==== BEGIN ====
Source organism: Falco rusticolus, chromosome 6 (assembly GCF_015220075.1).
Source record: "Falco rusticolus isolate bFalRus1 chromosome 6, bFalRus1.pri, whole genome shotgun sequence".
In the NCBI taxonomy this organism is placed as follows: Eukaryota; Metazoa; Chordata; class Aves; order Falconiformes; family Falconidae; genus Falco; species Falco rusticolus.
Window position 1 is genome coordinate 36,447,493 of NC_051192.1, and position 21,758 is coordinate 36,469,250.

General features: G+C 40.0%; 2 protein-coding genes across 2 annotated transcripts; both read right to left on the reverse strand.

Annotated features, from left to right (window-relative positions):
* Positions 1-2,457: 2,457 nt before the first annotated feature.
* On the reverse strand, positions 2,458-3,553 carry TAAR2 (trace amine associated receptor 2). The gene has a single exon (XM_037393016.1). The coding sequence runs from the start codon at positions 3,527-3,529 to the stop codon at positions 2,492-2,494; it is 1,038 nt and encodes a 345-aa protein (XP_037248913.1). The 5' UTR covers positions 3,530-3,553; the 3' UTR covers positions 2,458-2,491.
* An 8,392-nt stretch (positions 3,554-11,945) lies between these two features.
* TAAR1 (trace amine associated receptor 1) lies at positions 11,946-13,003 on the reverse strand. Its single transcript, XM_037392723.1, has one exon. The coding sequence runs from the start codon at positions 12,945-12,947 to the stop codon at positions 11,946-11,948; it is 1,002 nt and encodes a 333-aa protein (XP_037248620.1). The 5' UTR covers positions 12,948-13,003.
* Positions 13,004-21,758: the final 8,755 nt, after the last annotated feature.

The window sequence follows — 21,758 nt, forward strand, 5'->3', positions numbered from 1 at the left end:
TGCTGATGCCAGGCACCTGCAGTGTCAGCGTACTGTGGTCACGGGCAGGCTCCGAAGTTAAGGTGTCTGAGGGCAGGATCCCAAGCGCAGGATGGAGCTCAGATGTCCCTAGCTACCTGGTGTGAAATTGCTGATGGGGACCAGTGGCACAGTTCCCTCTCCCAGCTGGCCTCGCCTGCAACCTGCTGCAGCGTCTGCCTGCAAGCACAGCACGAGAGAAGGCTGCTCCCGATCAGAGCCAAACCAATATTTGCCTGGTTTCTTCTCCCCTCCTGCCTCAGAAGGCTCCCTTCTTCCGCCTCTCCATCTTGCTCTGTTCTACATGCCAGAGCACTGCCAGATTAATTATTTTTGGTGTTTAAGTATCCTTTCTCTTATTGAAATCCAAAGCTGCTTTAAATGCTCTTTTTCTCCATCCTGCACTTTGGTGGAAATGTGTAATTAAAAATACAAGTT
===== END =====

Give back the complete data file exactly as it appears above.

Source organism: Falco rusticolus, chromosome 6 (assembly GCF_015220075.1).
Source record: "Falco rusticolus isolate bFalRus1 chromosome 6, bFalRus1.pri, whole genome shotgun sequence".
In the NCBI taxonomy this organism is placed as follows: Eukaryota; Metazoa; Chordata; class Aves; order Falconiformes; family Falconidae; genus Falco; species Falco rusticolus.
Window position 1 is genome coordinate 36,447,493 of NC_051192.1, and position 21,758 is coordinate 36,469,250.

General features: G+C 40.0%; 2 protein-coding genes across 2 annotated transcripts; both read right to left on the reverse strand.

Annotated features, from left to right (window-relative positions):
* Positions 1-2,457: 2,457 nt before the first annotated feature.
* On the reverse strand, positions 2,458-3,553 carry TAAR2 (trace amine associated receptor 2). The gene has a single exon (XM_037393016.1). The coding sequence runs from the start codon at positions 3,527-3,529 to the stop codon at positions 2,492-2,494; it is 1,038 nt and encodes a 345-aa protein (XP_037248913.1). The 5' UTR covers positions 3,530-3,553; the 3' UTR covers positions 2,458-2,491.
* An 8,392-nt stretch (positions 3,554-11,945) lies between these two features.
* TAAR1 (trace amine associated receptor 1) lies at positions 11,946-13,003 on the reverse strand. Its single transcript, XM_037392723.1, has one exon. The coding sequence runs from the start codon at positions 12,945-12,947 to the stop codon at positions 11,946-11,948; it is 1,002 nt and encodes a 333-aa protein (XP_037248620.1). The 5' UTR covers positions 12,948-13,003.
* Positions 13,004-21,758: the final 8,755 nt, after the last annotated feature.

The window sequence follows — 21,758 nt, forward strand, 5'->3', positions numbered from 1 at the left end:
TGCTGATGCCAGGCACCTGCAGTGTCAGCGTACTGTGGTCACGGGCAGGCTCCGAAGTTAAGGTGTCTGAGGGCAGGATCCCAAGCGCAGGATGGAGCTCAGATGTCCCTAGCTACCTGGTGTGAAATTGCTGATGGGGACCAGTGGCACAGTTCCCTCTCCCAGCTGGCCTCGCCTGCAACCTGCTGCAGCGTCTGCCTGCAAGCACAGCACGAGAGAAGGCTGCTCCCGATCAGAGCCAAACCAATATTTGCCTGGTTTCTTCTCCCCTCCTGCCTCAGAAGGCTCCCTTCTTCCGCCTCTCCATCTTGCTCTGTTCTACATGCCAGAGCACTGCCAGATTAATTATTTTTGGTGTTTAAGTATCCTTTCTCTTATTGAAATCCAAAGCTGCTTTAAATGCTCTTTTTCTCCATCCTGCACTTTGGTGGAAATGTGTAATTAAAAATACAAGTT